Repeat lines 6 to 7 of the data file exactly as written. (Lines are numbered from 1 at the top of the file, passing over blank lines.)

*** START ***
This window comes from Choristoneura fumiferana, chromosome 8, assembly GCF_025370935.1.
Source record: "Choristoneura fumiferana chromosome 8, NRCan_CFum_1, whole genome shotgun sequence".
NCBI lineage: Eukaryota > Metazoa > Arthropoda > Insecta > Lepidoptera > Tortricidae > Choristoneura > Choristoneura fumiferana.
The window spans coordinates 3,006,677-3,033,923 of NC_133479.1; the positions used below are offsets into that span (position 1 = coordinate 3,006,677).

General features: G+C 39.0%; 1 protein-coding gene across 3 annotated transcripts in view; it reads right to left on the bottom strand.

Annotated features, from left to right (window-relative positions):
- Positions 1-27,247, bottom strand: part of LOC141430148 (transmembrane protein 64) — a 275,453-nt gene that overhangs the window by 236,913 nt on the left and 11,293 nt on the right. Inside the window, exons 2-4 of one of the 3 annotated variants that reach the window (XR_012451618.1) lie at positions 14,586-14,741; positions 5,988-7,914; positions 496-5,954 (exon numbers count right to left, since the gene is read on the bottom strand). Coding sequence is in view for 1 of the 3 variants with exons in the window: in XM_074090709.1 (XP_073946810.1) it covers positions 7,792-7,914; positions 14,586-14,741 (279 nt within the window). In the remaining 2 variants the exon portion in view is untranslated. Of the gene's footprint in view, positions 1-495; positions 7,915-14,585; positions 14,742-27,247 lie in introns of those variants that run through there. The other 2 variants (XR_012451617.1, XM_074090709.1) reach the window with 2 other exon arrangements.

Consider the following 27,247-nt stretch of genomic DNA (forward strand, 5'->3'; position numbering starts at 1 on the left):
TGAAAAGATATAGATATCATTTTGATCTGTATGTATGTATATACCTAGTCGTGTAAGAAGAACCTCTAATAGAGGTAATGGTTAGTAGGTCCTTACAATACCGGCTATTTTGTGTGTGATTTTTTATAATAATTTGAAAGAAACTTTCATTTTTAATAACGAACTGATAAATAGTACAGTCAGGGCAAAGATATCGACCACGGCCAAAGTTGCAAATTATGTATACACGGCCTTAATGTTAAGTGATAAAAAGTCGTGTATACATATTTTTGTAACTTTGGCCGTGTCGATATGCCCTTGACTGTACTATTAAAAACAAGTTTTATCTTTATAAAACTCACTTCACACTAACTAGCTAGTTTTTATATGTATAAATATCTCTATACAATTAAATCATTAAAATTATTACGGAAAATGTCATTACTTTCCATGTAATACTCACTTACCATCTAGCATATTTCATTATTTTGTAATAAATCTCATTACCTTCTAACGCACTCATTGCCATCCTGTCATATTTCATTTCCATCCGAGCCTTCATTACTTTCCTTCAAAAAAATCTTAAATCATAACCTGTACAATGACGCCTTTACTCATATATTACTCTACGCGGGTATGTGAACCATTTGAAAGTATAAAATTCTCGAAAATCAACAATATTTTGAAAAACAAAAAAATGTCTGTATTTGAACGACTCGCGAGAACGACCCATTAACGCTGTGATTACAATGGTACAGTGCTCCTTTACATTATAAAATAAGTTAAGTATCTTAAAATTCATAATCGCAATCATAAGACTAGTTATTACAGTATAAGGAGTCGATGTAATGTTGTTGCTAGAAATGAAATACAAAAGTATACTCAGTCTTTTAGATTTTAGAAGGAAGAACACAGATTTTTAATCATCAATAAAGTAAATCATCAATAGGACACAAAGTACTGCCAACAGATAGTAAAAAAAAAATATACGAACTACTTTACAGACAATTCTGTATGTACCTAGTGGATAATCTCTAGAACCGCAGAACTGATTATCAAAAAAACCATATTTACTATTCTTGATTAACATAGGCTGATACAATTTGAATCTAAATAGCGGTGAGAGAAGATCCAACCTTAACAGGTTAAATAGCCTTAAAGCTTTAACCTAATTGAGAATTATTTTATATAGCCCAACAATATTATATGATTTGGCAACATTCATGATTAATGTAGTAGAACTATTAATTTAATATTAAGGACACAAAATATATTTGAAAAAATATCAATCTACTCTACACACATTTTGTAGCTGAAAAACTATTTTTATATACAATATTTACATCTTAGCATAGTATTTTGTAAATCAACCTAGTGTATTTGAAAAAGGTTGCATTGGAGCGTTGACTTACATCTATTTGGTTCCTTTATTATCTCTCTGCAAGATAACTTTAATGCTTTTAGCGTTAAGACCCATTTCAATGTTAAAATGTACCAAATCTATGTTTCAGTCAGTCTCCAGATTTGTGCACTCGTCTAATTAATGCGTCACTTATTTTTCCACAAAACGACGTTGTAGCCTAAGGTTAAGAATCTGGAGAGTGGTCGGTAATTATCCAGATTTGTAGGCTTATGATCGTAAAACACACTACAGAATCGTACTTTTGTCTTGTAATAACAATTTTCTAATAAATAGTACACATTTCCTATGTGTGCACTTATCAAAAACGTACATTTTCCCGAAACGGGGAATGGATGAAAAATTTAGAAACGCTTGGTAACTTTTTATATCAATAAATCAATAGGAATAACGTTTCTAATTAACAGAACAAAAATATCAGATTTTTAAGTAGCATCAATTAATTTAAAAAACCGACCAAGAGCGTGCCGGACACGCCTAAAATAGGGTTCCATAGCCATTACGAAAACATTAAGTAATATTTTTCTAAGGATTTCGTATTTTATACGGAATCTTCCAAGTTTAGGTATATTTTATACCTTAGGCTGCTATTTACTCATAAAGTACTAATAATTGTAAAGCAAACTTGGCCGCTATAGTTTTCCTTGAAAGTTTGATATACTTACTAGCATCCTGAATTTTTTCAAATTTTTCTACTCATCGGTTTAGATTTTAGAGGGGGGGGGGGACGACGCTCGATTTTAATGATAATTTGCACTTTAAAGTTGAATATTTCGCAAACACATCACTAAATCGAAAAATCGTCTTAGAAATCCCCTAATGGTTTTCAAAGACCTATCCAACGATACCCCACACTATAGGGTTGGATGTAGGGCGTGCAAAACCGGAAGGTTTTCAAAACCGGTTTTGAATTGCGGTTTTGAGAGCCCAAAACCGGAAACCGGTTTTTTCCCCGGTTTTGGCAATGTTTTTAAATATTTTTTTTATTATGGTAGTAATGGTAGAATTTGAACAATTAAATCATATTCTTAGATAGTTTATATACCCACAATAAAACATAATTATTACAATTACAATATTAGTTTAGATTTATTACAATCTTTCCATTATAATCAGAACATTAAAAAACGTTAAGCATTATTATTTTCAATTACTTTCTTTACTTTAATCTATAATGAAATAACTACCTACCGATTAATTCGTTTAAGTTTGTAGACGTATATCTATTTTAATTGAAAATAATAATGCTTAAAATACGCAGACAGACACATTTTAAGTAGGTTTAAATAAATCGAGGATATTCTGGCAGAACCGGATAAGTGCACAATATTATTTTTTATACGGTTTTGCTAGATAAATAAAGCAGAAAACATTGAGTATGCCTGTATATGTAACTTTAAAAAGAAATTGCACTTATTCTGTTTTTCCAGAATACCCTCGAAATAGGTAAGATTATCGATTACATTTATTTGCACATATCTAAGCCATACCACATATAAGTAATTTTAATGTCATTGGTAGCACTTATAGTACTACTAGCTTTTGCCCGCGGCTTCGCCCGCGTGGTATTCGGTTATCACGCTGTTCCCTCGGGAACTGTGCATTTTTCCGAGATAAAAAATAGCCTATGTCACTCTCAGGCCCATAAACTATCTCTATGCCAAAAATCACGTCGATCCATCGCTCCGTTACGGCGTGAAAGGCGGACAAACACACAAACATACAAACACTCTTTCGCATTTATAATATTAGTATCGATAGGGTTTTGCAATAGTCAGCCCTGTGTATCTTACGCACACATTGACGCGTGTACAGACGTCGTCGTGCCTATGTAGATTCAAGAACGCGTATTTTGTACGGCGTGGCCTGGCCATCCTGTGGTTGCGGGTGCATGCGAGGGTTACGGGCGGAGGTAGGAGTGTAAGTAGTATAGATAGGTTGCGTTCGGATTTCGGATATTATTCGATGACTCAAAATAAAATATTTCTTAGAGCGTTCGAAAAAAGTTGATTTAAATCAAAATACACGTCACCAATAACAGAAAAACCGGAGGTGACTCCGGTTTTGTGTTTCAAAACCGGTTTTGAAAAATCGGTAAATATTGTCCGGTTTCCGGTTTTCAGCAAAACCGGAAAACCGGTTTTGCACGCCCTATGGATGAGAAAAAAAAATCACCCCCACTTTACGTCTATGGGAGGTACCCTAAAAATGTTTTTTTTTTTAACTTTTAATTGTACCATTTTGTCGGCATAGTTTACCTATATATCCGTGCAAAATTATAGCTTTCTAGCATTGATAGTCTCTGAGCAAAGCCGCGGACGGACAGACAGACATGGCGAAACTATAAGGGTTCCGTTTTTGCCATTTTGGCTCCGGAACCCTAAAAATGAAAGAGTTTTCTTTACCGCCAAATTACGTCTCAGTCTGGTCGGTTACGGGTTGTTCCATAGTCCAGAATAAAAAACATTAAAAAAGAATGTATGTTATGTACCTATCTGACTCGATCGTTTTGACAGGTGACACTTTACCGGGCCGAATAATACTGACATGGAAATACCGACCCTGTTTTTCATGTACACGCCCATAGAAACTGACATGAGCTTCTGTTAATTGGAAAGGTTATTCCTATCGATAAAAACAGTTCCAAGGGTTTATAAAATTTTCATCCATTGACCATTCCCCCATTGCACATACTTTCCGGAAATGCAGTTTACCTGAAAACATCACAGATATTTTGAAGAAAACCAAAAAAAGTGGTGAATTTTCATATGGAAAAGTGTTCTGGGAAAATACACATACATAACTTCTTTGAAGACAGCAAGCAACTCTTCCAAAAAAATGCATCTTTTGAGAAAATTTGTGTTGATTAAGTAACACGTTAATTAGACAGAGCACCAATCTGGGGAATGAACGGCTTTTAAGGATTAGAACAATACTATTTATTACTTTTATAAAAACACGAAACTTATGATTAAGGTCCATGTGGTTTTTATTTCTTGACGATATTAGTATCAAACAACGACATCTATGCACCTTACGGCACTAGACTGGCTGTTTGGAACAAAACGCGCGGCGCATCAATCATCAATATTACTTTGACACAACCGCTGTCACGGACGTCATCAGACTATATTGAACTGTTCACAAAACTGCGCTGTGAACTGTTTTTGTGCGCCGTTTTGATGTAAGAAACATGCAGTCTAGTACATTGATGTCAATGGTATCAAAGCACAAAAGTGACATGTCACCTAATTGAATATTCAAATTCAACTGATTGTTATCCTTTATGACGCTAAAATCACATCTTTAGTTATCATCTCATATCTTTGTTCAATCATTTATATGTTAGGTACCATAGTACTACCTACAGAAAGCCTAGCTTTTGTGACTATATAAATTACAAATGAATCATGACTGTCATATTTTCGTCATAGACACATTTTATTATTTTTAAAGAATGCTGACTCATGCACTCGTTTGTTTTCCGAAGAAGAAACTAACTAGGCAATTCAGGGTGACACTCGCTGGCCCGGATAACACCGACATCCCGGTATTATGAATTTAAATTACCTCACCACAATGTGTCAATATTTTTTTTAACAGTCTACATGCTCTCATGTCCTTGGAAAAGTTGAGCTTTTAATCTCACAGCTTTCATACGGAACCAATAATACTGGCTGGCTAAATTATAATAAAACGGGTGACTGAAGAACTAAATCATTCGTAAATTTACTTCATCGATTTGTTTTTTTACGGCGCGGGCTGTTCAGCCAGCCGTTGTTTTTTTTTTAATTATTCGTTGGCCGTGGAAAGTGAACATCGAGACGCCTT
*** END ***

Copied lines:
Annotated features, from left to right (window-relative positions):
- Positions 1-27,247, bottom strand: part of LOC141430148 (transmembrane protein 64) — a 275,453-nt gene that overhangs the window by 236,913 nt on the left and 11,293 nt on the right. Inside the window, exons 2-4 of one of the 3 annotated variants that reach the window (XR_012451618.1) lie at positions 14,586-14,741; positions 5,988-7,914; positions 496-5,954 (exon numbers count right to left, since the gene is read on the bottom strand). Coding sequence is in view for 1 of the 3 variants with exons in the window: in XM_074090709.1 (XP_073946810.1) it covers positions 7,792-7,914; positions 14,586-14,741 (279 nt within the window). In the remaining 2 variants the exon portion in view is untranslated. Of the gene's footprint in view, positions 1-495; positions 7,915-14,585; positions 14,742-27,247 lie in introns of those variants that run through there. The other 2 variants (XR_012451617.1, XM_074090709.1) reach the window with 2 other exon arrangements.